I remember thinking as CIA-sponsored Air America aircraft of WWII vintage (C-46s and C-47s) dropped one-hundred-men weapons packs (again, WWII vintage) and supplies with incredible accuracy on our small drop zone that we were literally stepping back in time.
This was a completely different situation from that we experienced with GM 16. Concurrent with building a camp of thatch roof huts, we began recruiting, organizing, and training Meos for a company of 95 men (our CIA case officer limited us to one unit of this size). We structured the company into a headquarters group, three rifle platoons and a weapons platoon. We envisaged using this unit as a mobile guerrilla force that in turn would also train home defense units totaling 360 personnel for the protection of Meo villages. The latter often voiced their concern, fearing that we would leave them to retaliation by the Pathet Lao. As it turned out, this was a valid concern.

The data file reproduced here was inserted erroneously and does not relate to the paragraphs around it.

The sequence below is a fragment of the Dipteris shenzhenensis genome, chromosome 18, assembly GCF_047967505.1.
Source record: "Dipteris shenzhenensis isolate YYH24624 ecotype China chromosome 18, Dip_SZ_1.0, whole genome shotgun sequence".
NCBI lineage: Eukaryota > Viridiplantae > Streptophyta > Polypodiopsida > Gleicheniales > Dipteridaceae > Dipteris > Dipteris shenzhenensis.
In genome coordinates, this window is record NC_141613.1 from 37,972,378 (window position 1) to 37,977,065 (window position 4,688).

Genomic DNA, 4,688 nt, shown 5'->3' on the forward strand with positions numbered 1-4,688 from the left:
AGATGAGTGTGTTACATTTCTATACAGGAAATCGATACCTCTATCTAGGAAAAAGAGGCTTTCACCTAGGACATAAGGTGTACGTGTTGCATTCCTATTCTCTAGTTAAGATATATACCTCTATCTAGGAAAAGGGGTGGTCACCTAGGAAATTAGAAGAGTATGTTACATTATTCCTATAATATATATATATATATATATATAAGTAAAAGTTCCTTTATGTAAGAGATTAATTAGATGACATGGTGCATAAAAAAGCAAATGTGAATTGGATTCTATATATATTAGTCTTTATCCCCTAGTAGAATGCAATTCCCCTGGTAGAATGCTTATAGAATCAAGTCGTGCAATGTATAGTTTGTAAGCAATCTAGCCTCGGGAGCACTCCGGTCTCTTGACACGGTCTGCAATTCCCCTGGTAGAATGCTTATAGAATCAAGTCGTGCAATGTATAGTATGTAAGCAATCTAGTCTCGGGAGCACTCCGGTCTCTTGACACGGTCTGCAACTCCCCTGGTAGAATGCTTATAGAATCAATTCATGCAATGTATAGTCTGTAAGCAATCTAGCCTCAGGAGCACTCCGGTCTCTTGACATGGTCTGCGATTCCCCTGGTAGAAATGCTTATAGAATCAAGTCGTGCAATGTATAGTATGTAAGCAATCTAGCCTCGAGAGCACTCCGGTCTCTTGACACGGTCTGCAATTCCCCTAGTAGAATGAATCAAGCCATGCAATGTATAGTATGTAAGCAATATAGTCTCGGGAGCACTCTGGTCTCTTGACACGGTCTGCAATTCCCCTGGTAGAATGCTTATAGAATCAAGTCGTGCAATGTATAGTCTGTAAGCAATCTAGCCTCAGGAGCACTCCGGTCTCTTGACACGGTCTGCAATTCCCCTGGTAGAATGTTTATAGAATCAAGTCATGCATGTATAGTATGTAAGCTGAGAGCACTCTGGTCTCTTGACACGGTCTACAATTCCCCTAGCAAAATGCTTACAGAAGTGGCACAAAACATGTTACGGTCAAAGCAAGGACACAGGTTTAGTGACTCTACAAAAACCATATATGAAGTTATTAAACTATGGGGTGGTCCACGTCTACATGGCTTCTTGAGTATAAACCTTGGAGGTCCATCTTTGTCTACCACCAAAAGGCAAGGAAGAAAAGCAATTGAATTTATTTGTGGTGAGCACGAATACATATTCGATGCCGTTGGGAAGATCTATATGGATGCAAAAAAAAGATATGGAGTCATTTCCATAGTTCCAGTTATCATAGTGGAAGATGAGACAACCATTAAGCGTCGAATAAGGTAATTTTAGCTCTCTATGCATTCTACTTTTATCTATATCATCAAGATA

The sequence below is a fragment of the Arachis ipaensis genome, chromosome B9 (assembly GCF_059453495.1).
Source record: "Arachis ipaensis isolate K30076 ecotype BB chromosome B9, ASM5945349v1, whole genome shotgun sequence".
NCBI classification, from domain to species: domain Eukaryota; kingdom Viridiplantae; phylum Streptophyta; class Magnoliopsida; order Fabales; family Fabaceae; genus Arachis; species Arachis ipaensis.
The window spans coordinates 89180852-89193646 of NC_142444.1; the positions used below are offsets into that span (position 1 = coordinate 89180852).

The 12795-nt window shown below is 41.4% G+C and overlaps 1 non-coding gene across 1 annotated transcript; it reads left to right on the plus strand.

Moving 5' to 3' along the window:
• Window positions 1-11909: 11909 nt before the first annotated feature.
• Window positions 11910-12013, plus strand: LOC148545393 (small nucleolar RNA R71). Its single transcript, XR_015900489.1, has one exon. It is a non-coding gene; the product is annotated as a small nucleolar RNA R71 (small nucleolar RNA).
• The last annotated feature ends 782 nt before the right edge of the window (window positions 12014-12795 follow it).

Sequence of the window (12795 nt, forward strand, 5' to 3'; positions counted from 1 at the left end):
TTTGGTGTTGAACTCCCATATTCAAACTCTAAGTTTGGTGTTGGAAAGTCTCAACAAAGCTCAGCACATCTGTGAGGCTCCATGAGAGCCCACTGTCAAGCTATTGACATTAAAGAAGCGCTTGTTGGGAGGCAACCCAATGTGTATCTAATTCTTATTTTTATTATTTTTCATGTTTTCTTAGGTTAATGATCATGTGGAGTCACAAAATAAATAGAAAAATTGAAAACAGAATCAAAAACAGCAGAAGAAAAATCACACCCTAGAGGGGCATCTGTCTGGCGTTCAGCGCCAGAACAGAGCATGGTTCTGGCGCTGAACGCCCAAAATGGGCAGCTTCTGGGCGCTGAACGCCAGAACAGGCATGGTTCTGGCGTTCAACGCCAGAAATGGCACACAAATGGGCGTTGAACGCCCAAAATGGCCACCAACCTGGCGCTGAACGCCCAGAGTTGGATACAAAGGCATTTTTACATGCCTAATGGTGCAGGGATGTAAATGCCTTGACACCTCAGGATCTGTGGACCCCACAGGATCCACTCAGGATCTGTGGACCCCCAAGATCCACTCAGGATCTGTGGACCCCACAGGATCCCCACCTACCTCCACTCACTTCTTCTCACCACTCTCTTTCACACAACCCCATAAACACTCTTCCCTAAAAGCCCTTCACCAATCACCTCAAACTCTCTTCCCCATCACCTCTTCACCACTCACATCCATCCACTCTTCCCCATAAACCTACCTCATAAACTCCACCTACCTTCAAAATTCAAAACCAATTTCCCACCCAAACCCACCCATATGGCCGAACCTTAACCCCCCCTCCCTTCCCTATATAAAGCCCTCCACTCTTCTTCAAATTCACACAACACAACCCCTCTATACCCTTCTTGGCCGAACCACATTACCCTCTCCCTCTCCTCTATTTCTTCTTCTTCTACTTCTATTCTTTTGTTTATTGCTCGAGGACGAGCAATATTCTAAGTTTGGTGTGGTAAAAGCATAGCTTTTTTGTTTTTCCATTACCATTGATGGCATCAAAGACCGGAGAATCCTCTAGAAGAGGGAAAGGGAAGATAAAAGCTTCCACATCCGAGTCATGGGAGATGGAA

We began training the Meo on weapons firing, patrolling, ambushes and raids. Our soldiers were particularly adept in tasks that required them to use their hands, like disassembly and assembly of weapons. To assist us in dealing with the language problem, in time-honored Special Forces fashion we developed a cadre of the best soldiers. We found that the most effective method of teaching was by demonstration of basic tasks with a minimum of oral instructions. Our medic selected soldiers who could read and write to train as medics.
After learning of the Pathet Lao’s attempts to influence villages in the area with propaganda leaflets, I arranged for the USOM representative in Luang Prabang to prepare leaflets with an anti-communist message for dissemination in the same villages. This was particularly important because these were villages we depended upon for recruits and intelligence about enemy activity.